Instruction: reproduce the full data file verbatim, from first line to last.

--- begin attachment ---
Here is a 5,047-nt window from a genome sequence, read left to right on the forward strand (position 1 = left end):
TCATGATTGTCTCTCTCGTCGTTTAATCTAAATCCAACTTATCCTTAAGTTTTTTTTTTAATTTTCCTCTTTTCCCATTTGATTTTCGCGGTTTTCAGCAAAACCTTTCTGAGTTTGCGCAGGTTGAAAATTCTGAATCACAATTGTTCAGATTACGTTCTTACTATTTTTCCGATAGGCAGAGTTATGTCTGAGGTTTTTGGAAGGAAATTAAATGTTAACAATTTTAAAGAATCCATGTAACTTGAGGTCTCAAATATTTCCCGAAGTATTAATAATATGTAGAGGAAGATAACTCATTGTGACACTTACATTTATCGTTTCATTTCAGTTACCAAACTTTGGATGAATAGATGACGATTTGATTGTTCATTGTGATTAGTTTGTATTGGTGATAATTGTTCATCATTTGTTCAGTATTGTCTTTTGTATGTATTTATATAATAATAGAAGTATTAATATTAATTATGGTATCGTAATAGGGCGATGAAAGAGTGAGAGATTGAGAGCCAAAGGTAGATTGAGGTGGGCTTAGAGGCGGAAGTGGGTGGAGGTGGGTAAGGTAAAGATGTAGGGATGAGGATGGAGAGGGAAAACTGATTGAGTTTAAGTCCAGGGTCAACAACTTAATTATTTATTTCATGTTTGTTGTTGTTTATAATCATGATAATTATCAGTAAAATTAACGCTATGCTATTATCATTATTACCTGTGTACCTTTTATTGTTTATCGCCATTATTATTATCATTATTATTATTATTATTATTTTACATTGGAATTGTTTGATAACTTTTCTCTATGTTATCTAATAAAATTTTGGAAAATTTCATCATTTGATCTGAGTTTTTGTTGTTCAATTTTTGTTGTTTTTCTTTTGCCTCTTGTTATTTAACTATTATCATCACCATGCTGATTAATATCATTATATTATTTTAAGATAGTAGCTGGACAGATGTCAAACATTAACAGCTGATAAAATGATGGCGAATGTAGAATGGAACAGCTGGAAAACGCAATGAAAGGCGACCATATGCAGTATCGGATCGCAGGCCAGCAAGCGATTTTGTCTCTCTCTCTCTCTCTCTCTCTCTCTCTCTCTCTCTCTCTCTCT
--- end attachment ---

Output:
Here is a 5,047-nt window from a genome sequence, read left to right on the forward strand (position 1 = left end):
TCATGATTGTCTCTCTCGTCGTTTAATCTAAATCCAACTTATCCTTAAGTTTTTTTTTTAATTTTCCTCTTTTCCCATTTGATTTTCGCGGTTTTCAGCAAAACCTTTCTGAGTTTGCGCAGGTTGAAAATTCTGAATCACAATTGTTCAGATTACGTTCTTACTATTTTTCCGATAGGCAGAGTTATGTCTGAGGTTTTTGGAAGGAAATTAAATGTTAACAATTTTAAAGAATCCATGTAACTTGAGGTCTCAAATATTTCCCGAAGTATTAATAATATGTAGAGGAAGATAACTCATTGTGACACTTACATTTATCGTTTCATTTCAGTTACCAAACTTTGGATGAATAGATGACGATTTGATTGTTCATTGTGATTAGTTTGTATTGGTGATAATTGTTCATCATTTGTTCAGTATTGTCTTTTGTATGTATTTATATAATAATAGAAGTATTAATATTAATTATGGTATCGTAATAGGGCGATGAAAGAGTGAGAGATTGAGAGCCAAAGGTAGATTGAGGTGGGCTTAGAGGCGGAAGTGGGTGGAGGTGGGTAAGGTAAAGATGTAGGGATGAGGATGGAGAGGGAAAACTGATTGAGTTTAAGTCCAGGGTCAACAACTTAATTATTTATTTCATGTTTGTTGTTGTTTATAATCATGATAATTATCAGTAAAATTAACGCTATGCTATTATCATTATTACCTGTGTACCTTTTATTGTTTATCGCCATTATTATTATCATTATTATTATTATTATTATTTTACATTGGAATTGTTTGATAACTTTTCTCTATGTTATCTAATAAAATTTTGGAAAATTTCATCATTTGATCTGAGTTTTTGTTGTTCAATTTTTGTTGTTTTTCTTTTGCCTCTTGTTATTTAACTATTATCATCACCATGCTGATTAATATCATTATATTATTTTAAGATAGTAGCTGGACAGATGTCAAACATTAACAGCTGATAAAATGATGGCGAATGTAGAATGGAACAGCTGGAAAACGCAATGAAAGGCGACCATATGCAGTATCGGATCGCAGGCCAGCAAGCGATTTTGTCTCTCTCTCTCTCTCTCTCTCTCTCTCTCTCTCTCTCTCTCTCT